Congress assures smooth functioning; no softening on land ordinancetext_fields
New Delhi: Anticipating a stormy session in view of six ordinances that await parliament's nod, the Narendra Modi government Sunday reached out to Congress for the first time in its nine-month rule but the opposition party, while assuring smooth functioning, said it had not changed its stand on the land ordinance.
As Parliamentary Affairs Minister M. Venkaiah Naidu called on party president Sonia Gandhi ahead of an all-party meeting Sunday, she assured the government of cooperation but raised concern over the Land Acquisition Ordinance.
Describing the meeting as cordial, Naidu said the opposition has every right to raise objections and "we (the government) respect that".
However, for the controversy over the land ordinance, he said the issue needed to be addressed "sincerely" sans politics.
"We are aware that land acquisition is an emotive issue as it concerns farmers. We need to address this issue sincerely without undue politicisation," Naidu told the media here.
"I told her (Gandhi) the ordinance was brought after enough consultation with all states and stakeholders," he added.
However, the party said there was no "softening" of its stand on the ordinances passed by the Modi government bypassing parliament.
"There is no questioning of softening the stance when it comes to the land acquisition bill, and also on the coal ordinance," Congress leader Anand Sharma told news channel CNN-IBN.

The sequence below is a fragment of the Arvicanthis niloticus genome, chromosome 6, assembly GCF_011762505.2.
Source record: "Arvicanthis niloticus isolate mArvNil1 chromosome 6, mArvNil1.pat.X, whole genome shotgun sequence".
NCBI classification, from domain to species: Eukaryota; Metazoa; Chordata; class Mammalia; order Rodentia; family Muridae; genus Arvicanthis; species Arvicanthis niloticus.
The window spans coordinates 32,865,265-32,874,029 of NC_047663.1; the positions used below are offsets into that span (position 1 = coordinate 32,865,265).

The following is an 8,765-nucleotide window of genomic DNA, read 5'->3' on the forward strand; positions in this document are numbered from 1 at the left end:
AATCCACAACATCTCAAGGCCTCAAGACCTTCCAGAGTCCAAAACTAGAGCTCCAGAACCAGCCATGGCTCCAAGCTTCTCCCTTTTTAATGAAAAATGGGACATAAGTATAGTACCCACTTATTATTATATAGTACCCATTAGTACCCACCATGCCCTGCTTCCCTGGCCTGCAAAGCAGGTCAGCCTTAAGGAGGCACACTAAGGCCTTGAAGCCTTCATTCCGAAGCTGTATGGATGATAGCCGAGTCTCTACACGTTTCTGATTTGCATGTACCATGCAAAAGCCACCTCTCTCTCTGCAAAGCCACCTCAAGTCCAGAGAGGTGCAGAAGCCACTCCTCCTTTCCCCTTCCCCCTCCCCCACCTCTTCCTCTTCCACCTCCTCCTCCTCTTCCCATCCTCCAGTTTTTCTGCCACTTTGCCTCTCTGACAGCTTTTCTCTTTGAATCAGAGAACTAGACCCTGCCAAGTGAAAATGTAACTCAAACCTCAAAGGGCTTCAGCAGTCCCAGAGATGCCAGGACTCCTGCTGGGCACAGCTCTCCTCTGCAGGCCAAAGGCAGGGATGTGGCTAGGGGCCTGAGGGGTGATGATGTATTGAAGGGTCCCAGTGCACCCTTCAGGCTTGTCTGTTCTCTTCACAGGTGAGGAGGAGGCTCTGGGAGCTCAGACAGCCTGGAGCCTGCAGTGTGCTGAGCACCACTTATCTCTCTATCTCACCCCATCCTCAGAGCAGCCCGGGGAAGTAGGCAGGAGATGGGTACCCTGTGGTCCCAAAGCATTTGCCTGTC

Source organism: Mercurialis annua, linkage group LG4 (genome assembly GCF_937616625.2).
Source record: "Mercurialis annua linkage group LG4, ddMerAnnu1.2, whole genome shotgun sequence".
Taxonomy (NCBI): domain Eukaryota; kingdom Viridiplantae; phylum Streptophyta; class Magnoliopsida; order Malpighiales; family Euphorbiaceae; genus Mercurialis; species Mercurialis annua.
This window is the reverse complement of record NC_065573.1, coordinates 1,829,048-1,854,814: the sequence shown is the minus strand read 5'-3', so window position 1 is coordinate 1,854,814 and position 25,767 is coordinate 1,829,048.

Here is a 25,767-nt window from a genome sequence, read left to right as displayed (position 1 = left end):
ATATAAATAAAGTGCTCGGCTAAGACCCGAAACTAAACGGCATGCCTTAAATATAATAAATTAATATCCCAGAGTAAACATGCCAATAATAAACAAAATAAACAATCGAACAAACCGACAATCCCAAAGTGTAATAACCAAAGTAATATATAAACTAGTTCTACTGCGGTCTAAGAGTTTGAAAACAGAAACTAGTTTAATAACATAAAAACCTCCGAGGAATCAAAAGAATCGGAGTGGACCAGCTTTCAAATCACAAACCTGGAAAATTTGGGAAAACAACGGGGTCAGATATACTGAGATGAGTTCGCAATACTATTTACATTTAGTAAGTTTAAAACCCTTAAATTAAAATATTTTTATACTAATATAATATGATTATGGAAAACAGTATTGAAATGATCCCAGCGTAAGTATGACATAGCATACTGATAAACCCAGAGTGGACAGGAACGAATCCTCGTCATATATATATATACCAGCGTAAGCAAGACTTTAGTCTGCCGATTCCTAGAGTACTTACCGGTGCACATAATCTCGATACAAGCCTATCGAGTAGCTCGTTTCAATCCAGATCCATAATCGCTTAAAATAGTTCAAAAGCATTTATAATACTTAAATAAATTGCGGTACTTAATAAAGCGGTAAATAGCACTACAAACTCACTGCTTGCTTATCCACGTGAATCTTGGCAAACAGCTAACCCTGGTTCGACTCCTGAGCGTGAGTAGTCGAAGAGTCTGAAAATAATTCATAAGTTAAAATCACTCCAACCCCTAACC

"This government has shown utter disrespect to Indian parliament by embarking on the ordinance route. Any new law brought in by the government... has to go through parliamentary scrutiny. By taking the ordinance route, they (the government) are bypassing parliament's scrutiny," he added.
Describing the land ordinance as "anti-farmer", the Congress had earlier strongly condemned the temporary legislation approved by the cabinet to amend the land acquisition law.
The party maintained that the ordinance would weaken the Land Acquisition, Rehabilitation and Resettlement Act - passed by the Congress-led UPA in 2013 - for its basic tenets that stood diluted now.
In effect, the ordinance removes the consent clause and the social impact assessment that were incorporated in the 2013 act as a crucial provision to improve the archaic Land Acquisition Act of 1894.
Referring to the controversial ordinance, Sharma said: "It takes away all the safeguards and opens the floodgates for the acquisition of farmer's land for private sector."